Microsoft: Hackers obtained high-profile Xbox Live accounts

The company said attackers used 'several stringed social engineering techniques'

Several high-profile Xbox Live accounts for former and current Microsoft employees were compromised by attackers using social engineering techniques, the company said late Tuesday.

"We are actively working with law enforcement and other affected companies to disable this current method of attack and prevent its further use," the company said in a statement. "Security is of critical importance to us and we are working every day to bring new forms of protection to our members."

Microsoft said the attackers used "several stringed social engineering techniques." Social engineering usually involves tricking, for example, an employee of a company into giving information about a victim while impersonating the victim.

The company's statement appears to be connected with a events involving security reporter Brian Krebs, who was the recent victim of a so-called "SWATting" incident following a story he wrote about how stolen credit reports are sold over the Internet. Police surrounded Krebs' residence last Thursday after a caller falsely reported a break-in, a dangerous prank played by bold hackers.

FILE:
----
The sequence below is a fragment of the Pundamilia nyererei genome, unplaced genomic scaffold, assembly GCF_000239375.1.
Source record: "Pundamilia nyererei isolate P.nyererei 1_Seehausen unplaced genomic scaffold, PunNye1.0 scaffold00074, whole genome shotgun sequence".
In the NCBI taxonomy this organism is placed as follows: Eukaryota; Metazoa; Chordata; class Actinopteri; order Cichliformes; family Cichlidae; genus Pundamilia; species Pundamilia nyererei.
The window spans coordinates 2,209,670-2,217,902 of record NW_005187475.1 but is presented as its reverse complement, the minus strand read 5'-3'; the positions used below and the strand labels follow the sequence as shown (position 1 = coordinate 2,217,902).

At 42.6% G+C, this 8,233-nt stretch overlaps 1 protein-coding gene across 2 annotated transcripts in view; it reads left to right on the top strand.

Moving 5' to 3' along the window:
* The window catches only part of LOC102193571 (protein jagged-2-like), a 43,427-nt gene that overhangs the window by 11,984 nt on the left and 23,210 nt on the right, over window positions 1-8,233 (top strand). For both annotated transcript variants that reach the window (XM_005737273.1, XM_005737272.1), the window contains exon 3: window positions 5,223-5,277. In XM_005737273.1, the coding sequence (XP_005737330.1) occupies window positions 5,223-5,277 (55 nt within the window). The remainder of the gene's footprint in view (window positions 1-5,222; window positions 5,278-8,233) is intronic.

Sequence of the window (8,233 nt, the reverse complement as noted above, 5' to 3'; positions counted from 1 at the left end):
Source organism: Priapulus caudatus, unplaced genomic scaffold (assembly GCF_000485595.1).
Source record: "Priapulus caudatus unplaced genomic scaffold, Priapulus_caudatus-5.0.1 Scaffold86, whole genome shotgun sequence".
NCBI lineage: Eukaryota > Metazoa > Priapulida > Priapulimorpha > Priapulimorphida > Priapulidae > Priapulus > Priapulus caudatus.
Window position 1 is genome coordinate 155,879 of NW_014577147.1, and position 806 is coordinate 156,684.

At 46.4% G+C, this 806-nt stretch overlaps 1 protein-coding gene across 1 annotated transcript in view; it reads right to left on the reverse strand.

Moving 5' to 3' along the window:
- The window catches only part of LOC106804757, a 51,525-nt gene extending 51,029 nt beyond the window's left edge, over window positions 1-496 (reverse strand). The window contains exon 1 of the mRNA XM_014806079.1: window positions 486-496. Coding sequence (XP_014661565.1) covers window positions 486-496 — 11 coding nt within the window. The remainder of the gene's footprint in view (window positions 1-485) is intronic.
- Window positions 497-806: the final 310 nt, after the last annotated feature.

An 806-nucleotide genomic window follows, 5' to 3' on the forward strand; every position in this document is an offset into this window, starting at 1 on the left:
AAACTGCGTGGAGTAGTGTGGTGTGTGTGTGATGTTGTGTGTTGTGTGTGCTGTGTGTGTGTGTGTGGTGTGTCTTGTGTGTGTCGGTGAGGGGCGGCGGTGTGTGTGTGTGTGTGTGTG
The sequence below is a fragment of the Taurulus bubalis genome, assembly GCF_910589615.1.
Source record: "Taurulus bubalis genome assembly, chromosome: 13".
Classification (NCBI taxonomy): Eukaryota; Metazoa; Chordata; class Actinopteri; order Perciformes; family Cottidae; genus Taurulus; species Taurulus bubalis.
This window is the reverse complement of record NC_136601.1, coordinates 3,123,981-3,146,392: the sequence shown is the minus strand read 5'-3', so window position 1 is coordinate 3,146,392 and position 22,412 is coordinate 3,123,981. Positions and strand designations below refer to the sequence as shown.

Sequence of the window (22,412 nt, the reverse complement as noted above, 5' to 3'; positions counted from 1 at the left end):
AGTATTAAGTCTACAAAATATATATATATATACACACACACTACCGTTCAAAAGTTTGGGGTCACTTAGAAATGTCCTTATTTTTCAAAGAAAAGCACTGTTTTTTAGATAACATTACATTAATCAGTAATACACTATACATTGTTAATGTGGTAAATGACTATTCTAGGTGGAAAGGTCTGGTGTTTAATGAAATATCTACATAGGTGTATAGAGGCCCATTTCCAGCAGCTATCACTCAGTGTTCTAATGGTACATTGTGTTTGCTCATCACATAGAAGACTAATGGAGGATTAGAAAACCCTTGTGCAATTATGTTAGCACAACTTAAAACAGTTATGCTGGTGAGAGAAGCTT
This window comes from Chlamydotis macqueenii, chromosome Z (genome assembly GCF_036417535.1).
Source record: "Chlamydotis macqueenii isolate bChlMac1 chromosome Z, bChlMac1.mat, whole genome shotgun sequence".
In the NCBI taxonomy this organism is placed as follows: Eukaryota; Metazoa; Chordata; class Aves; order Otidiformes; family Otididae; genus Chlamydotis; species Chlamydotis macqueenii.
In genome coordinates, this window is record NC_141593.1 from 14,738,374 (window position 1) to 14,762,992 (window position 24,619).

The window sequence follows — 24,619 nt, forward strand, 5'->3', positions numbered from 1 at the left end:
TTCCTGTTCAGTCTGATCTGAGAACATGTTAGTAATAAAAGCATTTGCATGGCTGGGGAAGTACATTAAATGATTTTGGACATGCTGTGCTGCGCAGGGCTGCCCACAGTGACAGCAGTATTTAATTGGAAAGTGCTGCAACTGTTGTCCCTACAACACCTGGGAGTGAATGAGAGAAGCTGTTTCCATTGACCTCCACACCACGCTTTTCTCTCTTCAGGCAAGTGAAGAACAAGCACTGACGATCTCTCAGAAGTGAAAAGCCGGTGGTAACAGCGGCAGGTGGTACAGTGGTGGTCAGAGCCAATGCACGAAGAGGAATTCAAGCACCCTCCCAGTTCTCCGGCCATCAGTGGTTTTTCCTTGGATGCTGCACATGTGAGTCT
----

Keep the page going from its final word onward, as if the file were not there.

Following the disclosure of credit reports for many celebrities and government officials last week, Krebs had written a story that named a website where people can purchase someone's credit report or driver's license number. The disclosure of that website angered someone, and Krebs wrote that his website came under a denial-of-service attack.

The website, ssndob.ru, was apparently used a source for information by a group of hackers that compromised the Xbox accounts, according to Krebs' reporting.

It's not uncommon for hackers to obtain a bit of data on a person and spin it into a much larger social engineering attack, such as compromising a person's credit card or mobile phone accounts.

Send news tips and comments to jeremy_kirk@idg.com. Follow me on Twitter: @jeremy_kirk

Tags securityMicrosoftIdentity fraud / theft

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Jeremy Kirk

IDG News Service

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